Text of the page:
Wimbledon, June 28: Maria Sharapova looked like a champion under the Centre Court roof at Wimbledon, advancing to the semifinals at the All England Club for the first time since 2006 with a 6-1, 6-1 win over Dominika Cibulkova on Tuesday.
Sharapova, the only Wimbledon champion remaining in the women's draw after the Williams sisters were eliminated a day earlier, won eight straight games to win the first set and take control of the second.
The fifth-seeded Russian has not lost a set at this year's tournament, and she was nowhere near losing one Tuesday.
“It's been a few years since I got past the fourth round, and now I'm in the semifinals,” said Sharapova, who won the tournament in 2004 and also reached the semifinals in ‘05. “So this a great chance for me to take it a step further.”
Sharapova will next face German wild-card entry Sabine Lisicki. She reached her first Grand Slam semifinal by beating 2007 finalist Marion Bartoli 6-4, 6-7 (4), 6-1 on another wet day at Wimbledon.
“This is a player that's playing with a tremendous amount of confidence right now and playing really great grass-court tennis, so it'll be a really tough match but I certainly look forward to it,” Sharapova said.
Cibulkova held serve in the first game against Sharapova, but couldn't hold another. The only hiccup in the match for Sharapova came in the third game of the second set when Cibulkova broke.
Sharapova won her first Grand Slam title at the All England Club when she was only 17. She added the U.S. Open title in 2006 and the Australian Open title in 2008, but has not won another since—mainly due to shoulder problems.
“Well, to be in the semis of Wimbledon is a bonus,” said Sharapova, who finished with 23 winners and five aces. “To be able to come back and play tennis after a big injury—I was just quite happy to be back on the court. So to achieve this is wonderful. But the tournament isn't over.”
But with the Williams sisters, who have combined to win nine of the last 11 Wimbledon titles, both losing in the fourth round, Sharapova may be the one with the experience needed to win.
With heavy rain causing a racket as it pelted down on the retractable white cover over the court, Lisicki used drop shots to perfection in the first two sets, becoming only the second wild-card entry to reach the women's semifinals at the All England Club.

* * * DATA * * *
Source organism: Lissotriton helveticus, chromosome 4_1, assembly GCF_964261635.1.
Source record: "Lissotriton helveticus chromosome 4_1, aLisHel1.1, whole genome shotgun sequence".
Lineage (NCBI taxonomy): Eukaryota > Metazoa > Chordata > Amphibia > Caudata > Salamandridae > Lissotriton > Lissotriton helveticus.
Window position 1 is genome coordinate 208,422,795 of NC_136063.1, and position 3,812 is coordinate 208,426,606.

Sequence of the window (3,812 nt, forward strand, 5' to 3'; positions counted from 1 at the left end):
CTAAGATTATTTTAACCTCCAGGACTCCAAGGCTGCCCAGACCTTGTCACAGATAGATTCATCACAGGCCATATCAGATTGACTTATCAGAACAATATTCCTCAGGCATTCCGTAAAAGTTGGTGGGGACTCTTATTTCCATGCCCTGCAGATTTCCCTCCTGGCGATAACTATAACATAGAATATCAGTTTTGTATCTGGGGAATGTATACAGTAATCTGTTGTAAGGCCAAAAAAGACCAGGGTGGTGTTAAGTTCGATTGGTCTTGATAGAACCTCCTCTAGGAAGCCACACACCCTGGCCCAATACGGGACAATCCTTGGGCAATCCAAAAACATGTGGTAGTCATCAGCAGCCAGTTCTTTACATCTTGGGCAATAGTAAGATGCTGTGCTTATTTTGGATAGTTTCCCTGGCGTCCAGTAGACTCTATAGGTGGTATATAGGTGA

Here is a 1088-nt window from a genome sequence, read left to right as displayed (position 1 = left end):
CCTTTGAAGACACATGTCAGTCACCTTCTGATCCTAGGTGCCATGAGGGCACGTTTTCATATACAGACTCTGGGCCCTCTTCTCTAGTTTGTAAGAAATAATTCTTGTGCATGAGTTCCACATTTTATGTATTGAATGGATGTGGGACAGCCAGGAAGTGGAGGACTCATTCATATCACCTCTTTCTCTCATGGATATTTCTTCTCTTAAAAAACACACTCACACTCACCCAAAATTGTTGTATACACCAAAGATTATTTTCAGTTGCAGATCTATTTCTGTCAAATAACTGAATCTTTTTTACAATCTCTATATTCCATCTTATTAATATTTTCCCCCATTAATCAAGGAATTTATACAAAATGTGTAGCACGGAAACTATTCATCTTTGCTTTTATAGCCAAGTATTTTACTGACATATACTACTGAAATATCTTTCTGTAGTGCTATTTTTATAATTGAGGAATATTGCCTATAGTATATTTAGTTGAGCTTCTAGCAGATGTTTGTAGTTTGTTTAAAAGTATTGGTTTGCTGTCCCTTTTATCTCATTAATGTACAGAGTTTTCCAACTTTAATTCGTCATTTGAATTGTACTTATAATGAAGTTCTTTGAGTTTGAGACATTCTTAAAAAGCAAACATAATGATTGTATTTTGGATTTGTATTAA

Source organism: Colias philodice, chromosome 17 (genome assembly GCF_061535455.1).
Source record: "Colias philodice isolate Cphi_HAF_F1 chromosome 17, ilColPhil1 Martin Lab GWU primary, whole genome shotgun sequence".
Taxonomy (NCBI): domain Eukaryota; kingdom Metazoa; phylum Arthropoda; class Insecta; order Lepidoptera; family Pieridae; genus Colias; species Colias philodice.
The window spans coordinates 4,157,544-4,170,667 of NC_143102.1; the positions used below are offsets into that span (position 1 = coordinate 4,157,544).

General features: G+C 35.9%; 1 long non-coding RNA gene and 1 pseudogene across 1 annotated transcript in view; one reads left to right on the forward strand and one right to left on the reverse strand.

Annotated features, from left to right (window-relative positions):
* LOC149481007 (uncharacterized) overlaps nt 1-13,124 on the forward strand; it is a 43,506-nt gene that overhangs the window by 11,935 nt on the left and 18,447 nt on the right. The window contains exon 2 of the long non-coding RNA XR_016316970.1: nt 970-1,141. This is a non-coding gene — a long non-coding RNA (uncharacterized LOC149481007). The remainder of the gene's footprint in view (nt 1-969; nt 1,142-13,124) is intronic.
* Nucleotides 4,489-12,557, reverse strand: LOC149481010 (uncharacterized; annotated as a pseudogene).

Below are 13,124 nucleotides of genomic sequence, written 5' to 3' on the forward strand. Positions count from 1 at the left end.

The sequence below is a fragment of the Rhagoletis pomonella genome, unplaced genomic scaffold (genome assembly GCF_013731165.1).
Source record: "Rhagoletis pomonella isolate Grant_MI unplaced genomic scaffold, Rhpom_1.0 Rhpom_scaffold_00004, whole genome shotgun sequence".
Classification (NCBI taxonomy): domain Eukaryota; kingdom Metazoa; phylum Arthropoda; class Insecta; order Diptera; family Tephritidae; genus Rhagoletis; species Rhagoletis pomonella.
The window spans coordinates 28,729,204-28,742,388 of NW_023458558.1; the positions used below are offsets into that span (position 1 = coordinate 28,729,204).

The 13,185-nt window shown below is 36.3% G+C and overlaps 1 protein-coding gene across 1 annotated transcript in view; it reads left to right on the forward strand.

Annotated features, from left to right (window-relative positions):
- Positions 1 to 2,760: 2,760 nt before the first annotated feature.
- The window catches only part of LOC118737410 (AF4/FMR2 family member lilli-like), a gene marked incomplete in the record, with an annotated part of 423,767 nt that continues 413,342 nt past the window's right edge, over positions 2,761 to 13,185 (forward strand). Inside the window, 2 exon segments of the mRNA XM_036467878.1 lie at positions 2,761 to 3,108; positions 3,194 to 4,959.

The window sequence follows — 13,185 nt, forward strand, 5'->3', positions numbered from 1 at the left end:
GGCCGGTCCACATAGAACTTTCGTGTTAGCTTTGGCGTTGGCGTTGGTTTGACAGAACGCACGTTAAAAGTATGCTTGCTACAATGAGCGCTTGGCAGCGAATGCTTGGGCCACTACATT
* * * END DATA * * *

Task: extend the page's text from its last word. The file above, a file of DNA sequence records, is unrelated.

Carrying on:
“I cannot explain how I feel at the moment,” said Lisicki, the first German Grand Slam semifinalist since Steffi Graf in 1999. “It was just such a tough road back and it's so wonderful to be standing on Centre Court in Wimbledon which I love so much. I'm just so happy.”
Lisicki served for the match at 5-4 in the second and held three match points, but Bartoli saved them all. On the second, Lisicki went to her go-to drop shot but put it into the net.
Bartoli eventually broke back—when Lisicki double-faulted for the first time—and then won the tiebreaker.
“I was very disappointed with myself how I played at 5-4, that game, because I missed easily,” said Lisicki, who has won 15 of her last 16 matches on grass and eliminated French Open champion Li Na in the second round. “I felt that I was the better player today and I knew I just had to focus and fight again in the third set to win it.”
In the third set, Lisicki broke to take a 3-0 lead, and then again to make it 5-1. She won when the tiring Bartoli put a forehand into the net.
“My mind was trying extremely hard, but just my body couldn't do anything anymore,” said Bartoli, who beat four-time champion Serena Williams in the fourth round. “I still fought very hard, especially in that second set. ... I have no regrets.”
Lisicki, who finished the match with 52 winners to Bartoli's 12, reached the quarterfinals at the All England Club two years ago but lost to Dinara Safina.
Lisicki survived a scare early in the match, but it had nothing to do with tennis or even her opponent. After serving at 30-15 in the second game of the match, Lisicki shuddered when a loud blast of thunder rang out overhead.
She then lost the next two points and eventually the game, but recovered and broke for the second time in three games to take a 2-1 lead.
Lisicki is now 3-1 against Bartoli. Her only loss came in the first round at Wimbledon in 2008, a year after Bartoli reached the final at the All England Club but lost to Venus Williams.
The rain briefly delayed the start of play as the roof was closed. The match on Court 1 between No. 8 Petra Kvitova and Tsvetana Pironkova started about 2½ hours late. The second match was to pit Tamira Paszek against fourth-seeded Victoria Azarenka.
Earlier Tuesday, Rafael Nadal said his left foot, which he injured during Monday's fourth-round win over Juan Martin del Potro, is not seriously injured and he will play in the Wimbledon quarterfinals.
“Yesterday after the match I went to take an MRI at a London hospital,” Nadal said in a statement. “During the match I thought I had something serious but as the match went through the pain got better and thankfully the tests don't show an injury.”
Nadal is scheduled to play Mardy Fish in the quarterfinals on Wednesday.
“Today I will practice at 4:30 p.m. and I'll play tomorrow,” Nadal said.
Nadal, a two-time champion at the All England Club, hurt his foot in the first set of Monday's win over del Potro. He twice called for a trainer during the set, but still managed to win 7-6 (6), 3-6, 7-6 (4), 6-4.
Nadal is 30-2 at Wimbledon since the start of the 2006 tournament. He lost to Roger Federer that year and the next in the final, but then beat the Swiss in the 2008 championship match. Nadal was unable to defend his title in 2009 because of injury, but he won again in 2010.
Also Tuesday, U.S. Open golf champion Rory McIlroy paid a visit to Wimbledon, meeting Andy Murray and John McEnroe.